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Physiological and anatomical properties of optical input-fibres to the mushroom body in the bee brain


Journal of Insect Physiology 32.8: 695-704
Physiological and anatomical properties of optical input-fibres to the mushroom body in the bee brain
More than 150 neurones in the mushroom body area of the bee brain were recorded and stained intracellularly with either Lucifer Yellow or Cobalt-Hexamminochloride (III). Among them 12 neurones have been characterized physiologically which connect the medulla and the lobula with the mushroom bodies. All neurones responded to stationary or moving light stimuli exclusively. Movement-sensitive neurones were all direction-selective. Excitatory and inhibitory responses occurred in response to moving stripe patterns in the preferred and null directions respectively. Anatomically, the neurones could be clearly distinguished as belonging to three types depending on their input features in the optic lobes: (a) Neurones with small dendritic fields (up to 100 .mu.m) in the lobula; (b) Neurones with large dendritic fields (up to 400 .mu.m) in the lobula; (c) Neurones with small dendritic fields (up to 100 .mu.m) in the medulla. The axons of all three cell types run from the optic lobes on each side to the outer ring tract around the pedunculus-calyx-transition and arborize in the collar region of the ipsilateral calyces. Additional branches invading the basal ring of the calyces had been observed; endings in the lip region were not found. The endings in the calyces often exhibited bleb-like specializations indicating their presynaptic nature. Retinotopic organization of the optic inputs into the calyces could not be proven. The results are compared with the characteristics of multimodal mushroom body output fibres and are discussed in context with the complex information processing and storage functions ascribed to the mushroom bodies.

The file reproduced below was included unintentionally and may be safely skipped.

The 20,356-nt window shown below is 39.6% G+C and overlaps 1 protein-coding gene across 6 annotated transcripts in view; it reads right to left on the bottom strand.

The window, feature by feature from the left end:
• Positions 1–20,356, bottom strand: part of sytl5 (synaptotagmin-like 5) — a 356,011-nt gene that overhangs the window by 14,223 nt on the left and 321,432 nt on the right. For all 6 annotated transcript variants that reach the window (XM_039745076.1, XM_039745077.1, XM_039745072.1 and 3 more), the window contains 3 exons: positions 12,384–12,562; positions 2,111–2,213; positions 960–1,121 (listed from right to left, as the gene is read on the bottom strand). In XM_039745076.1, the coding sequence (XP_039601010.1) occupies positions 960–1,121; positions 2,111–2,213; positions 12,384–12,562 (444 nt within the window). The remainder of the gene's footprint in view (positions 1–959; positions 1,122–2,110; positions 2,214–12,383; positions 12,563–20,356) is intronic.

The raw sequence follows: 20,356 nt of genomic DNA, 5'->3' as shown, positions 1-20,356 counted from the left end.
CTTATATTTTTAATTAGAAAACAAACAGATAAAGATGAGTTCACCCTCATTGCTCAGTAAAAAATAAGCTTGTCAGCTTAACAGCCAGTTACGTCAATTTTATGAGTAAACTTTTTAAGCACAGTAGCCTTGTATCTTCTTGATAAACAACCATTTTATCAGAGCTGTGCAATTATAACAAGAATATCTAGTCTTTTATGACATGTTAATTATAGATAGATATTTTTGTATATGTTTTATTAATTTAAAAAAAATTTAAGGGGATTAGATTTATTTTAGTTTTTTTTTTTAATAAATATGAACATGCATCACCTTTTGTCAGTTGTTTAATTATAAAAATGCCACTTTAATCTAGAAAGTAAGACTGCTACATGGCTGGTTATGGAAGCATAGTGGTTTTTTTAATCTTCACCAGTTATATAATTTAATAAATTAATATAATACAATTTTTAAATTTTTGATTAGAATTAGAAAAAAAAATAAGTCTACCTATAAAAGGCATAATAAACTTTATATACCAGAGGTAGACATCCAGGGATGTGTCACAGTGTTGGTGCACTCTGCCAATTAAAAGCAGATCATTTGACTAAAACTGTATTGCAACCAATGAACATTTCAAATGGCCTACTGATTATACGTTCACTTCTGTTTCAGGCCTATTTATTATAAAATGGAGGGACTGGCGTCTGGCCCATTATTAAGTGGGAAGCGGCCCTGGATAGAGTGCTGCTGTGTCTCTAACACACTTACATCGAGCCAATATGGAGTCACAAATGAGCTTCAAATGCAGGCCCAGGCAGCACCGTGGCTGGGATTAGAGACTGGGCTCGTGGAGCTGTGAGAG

Accession: 001909675

DOI: 10.1016/0022-1910(86)90111-3

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